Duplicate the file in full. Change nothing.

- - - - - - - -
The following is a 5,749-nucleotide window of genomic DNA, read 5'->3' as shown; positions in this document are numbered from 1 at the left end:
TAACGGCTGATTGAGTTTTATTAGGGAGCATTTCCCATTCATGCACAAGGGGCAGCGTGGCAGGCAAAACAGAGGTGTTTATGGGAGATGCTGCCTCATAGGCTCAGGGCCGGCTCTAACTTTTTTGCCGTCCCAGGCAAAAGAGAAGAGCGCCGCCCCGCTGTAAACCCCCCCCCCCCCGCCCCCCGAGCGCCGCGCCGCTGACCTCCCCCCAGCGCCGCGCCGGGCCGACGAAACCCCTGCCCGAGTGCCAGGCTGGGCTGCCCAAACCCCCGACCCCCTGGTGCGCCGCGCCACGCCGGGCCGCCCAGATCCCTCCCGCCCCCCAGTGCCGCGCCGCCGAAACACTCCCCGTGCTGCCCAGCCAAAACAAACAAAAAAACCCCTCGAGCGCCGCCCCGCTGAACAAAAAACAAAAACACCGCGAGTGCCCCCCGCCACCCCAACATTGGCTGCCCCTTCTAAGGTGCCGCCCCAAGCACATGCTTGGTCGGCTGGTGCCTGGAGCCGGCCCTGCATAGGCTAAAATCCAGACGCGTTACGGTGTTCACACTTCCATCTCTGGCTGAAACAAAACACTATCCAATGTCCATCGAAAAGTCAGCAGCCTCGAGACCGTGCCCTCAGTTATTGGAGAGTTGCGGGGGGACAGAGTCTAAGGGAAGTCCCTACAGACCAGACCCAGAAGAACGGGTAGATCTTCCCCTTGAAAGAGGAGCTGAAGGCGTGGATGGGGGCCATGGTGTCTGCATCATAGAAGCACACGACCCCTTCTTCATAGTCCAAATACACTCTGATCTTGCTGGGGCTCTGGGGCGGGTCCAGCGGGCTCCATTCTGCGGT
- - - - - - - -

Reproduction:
The following is a 5,749-nucleotide window of genomic DNA, read 5'->3' as shown; positions in this document are numbered from 1 at the left end:
TAACGGCTGATTGAGTTTTATTAGGGAGCATTTCCCATTCATGCACAAGGGGCAGCGTGGCAGGCAAAACAGAGGTGTTTATGGGAGATGCTGCCTCATAGGCTCAGGGCCGGCTCTAACTTTTTTGCCGTCCCAGGCAAAAGAGAAGAGCGCCGCCCCGCTGTAAACCCCCCCCCCCCCGCCCCCCGAGCGCCGCGCCGCTGACCTCCCCCCAGCGCCGCGCCGGGCCGACGAAACCCCTGCCCGAGTGCCAGGCTGGGCTGCCCAAACCCCCGACCCCCTGGTGCGCCGCGCCACGCCGGGCCGCCCAGATCCCTCCCGCCCCCCAGTGCCGCGCCGCCGAAACACTCCCCGTGCTGCCCAGCCAAAACAAACAAAAAAACCCCTCGAGCGCCGCCCCGCTGAACAAAAAACAAAAACACCGCGAGTGCCCCCCGCCACCCCAACATTGGCTGCCCCTTCTAAGGTGCCGCCCCAAGCACATGCTTGGTCGGCTGGTGCCTGGAGCCGGCCCTGCATAGGCTAAAATCCAGACGCGTTACGGTGTTCACACTTCCATCTCTGGCTGAAACAAAACACTATCCAATGTCCATCGAAAAGTCAGCAGCCTCGAGACCGTGCCCTCAGTTATTGGAGAGTTGCGGGGGGACAGAGTCTAAGGGAAGTCCCTACAGACCAGACCCAGAAGAACGGGTAGATCTTCCCCTTGAAAGAGGAGCTGAAGGCGTGGATGGGGGCCATGGTGTCTGCATCATAGAAGCACACGACCCCTTCTTCATAGTCCAAATACACTCTGATCTTGCTGGGGCTCTGGGGCGGGTCCAGCGGGCTCCATTCTGCGGT